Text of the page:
Britain’s foreign secretary Dominic Raab making a statement in the House of Commons in London (AP image)
LONDON: Pressure is mounting on the British government to start applying its new powerful global sanctions regime targeting individuals involved in human rights abuses against officials in the Chinese government and Hong Kong chief executive Carrie Lam.
MPs from across the political spectrum are calling on the government to designate for the so-called “Magnitsky sanctions” those who exploit and abuse the Uyghur minority in Xinjiang, commit human rights abuses against people in Tibet, and repress democracy activists in Hong Kong.
The sanctions are named after Moscow tax adviser Sergei Magnitsky, who disclosed the biggest known tax fraud in Russian history and then was arrested on trumped-up charges and beaten to death in a Russian prison aged 37.
On Monday, a week after China passed its highly controversial national security law for Hong Kong, UK foreign secretary Dominic Raab unveiled the new sanctions regime giving the government new powers to stop individuals (as opposed to states) involved in serious human rights violations from entering the country, channelling money through UK banks, or profiting from the British economy.
The same day Raab named 49 individuals and organisations in Saudi Arabia, Myanmar, North Korea and Russia to be designated for immediate sanctions. No Chinese targets were mentioned.
“It will be good to see representatives of the Chinese regime included, whether it is because of Tibet, the Uyghurs, or Hong Kong where we learn that free speech by protest having been suppressed, libraries and bookshops are now being purged,” said Conservative MP Tim Loughton during the House of Commons debate on the human rights sanctions.
“Hundreds of thousands of Uyghurs, other Muslims and Christians continue to be imprisoned in inhuman Chinese camps, which are a revolting violation of the universal rights held sacred by freedom-loving people everywhere,” added Conservative MP Imran Ahmad.
“There has been a remarkable silence on human rights violations in China,” said Conservative MP Tom Tugendhat, chair of the foreign affairs committee. “As yet there is no announcement on any sanctions against those who are either exploiting or abusing the Uyghur minority in Xinjiang, or repressing democracy activists in Hong Kong.”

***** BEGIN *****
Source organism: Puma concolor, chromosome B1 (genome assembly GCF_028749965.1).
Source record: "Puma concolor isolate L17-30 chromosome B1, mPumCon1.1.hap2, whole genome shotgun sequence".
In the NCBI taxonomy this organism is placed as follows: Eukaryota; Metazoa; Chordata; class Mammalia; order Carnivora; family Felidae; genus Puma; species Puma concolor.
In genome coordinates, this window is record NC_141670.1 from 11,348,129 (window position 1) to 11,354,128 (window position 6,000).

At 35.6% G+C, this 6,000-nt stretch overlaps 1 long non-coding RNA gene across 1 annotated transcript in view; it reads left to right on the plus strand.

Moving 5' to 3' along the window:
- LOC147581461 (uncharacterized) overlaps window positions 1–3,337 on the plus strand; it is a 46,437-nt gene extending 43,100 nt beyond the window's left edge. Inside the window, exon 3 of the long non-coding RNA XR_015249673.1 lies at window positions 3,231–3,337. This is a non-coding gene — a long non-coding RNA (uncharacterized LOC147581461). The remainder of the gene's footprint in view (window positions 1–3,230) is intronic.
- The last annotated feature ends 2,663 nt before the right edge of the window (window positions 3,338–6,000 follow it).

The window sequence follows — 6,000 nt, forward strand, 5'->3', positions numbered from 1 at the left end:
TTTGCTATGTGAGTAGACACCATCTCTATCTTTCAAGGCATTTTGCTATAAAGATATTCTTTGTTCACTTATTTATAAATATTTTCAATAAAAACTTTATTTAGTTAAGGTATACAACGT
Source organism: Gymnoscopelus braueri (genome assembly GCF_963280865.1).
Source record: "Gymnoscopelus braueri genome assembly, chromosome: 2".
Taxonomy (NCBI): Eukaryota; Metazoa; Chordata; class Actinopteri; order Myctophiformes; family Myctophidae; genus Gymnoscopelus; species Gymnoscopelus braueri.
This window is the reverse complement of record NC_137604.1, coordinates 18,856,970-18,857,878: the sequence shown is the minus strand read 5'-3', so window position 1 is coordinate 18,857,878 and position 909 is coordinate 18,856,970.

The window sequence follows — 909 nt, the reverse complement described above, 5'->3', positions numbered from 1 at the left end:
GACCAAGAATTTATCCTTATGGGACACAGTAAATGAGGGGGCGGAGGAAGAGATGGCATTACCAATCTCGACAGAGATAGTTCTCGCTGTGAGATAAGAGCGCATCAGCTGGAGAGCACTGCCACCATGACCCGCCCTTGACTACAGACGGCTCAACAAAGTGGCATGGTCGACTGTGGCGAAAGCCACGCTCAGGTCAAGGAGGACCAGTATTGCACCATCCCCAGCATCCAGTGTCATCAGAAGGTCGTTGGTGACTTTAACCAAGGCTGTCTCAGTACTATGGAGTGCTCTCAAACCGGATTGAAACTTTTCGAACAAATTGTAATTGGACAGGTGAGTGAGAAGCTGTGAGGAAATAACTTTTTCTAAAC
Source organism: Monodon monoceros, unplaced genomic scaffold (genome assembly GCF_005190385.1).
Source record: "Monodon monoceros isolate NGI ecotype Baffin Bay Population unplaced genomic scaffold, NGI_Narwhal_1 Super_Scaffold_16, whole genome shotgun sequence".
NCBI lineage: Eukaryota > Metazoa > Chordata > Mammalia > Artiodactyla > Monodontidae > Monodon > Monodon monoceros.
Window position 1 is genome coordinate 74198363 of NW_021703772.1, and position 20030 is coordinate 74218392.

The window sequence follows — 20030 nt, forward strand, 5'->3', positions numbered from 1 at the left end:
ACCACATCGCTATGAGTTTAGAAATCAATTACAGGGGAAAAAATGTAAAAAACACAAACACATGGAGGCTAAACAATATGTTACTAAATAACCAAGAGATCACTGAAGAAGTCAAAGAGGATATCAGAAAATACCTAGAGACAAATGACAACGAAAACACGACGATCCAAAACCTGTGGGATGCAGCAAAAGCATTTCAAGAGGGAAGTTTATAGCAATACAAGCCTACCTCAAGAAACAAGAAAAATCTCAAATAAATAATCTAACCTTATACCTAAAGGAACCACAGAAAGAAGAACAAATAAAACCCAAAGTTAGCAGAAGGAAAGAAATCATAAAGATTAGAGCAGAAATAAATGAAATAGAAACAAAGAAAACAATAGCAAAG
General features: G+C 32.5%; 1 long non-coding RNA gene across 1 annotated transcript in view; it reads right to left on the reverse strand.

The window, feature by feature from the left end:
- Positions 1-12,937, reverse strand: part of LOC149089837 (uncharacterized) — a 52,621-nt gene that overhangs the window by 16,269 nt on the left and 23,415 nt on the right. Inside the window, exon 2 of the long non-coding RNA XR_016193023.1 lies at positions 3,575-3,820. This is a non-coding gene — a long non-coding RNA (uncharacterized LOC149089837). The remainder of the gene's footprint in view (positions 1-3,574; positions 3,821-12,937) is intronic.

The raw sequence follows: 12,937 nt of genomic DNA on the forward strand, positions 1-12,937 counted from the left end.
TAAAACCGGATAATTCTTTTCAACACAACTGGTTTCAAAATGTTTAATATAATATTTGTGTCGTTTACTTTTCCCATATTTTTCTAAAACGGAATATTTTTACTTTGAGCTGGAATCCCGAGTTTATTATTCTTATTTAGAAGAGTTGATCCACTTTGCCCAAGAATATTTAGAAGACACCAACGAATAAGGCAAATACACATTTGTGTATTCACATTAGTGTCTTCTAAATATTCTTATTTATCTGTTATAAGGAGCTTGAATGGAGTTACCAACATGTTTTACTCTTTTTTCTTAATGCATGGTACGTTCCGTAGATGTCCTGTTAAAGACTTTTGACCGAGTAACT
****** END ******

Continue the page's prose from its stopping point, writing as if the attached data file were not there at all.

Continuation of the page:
Conservative MP Sir Iain Duncan Smith asked whether the government would be prepared to “follow through with the measures no matter who the individuals are, no matter how high they go, and even if it meant starting with Carrie Lam,” whose family, he said, have the privilege of British passports.
Labour’s Chris Bryant said: “I strongly urge the foreign secretary to look very carefully at whether Carrie Lam should not be on the list.”
Conservative MP Tobias Ellwood called for “an announcement on China, not just on tactical issues to do with human rights, but on the wider foreign policy stance, given China’s trajectory”, whilst Labour’s Andrew Gwynne MP pressed Raab to “seriously consider opening the door to naming in any future designation the perpetrators of abuses under the new national security law”.
The DUP’s Jim Shannon called on the government to “act against human rights abusers in China”. “We must question any sanctions policy that does not target the Chinese officials responsible for the mistreatment of the Uyghurs in Xinjiang, where more than a million are in concentration camps and forced organ harvesting is undoubtedly taking place with the knowledge and support of the Chinese Communist party,” he said.
Raab said he would consider “further suggestions going forward based on the evidence.” “I will not pre-empt or prejudge further designations down the track, but we are already working on the potential next wave and will proceed based on evidence,” he said.
“The advantage that we have is that the measure allows us to continue to engage bilaterally with countries that, frankly, we need to, while having targeted sanctions, visa bans and asset freezes on the individuals who may be responsible,” he said.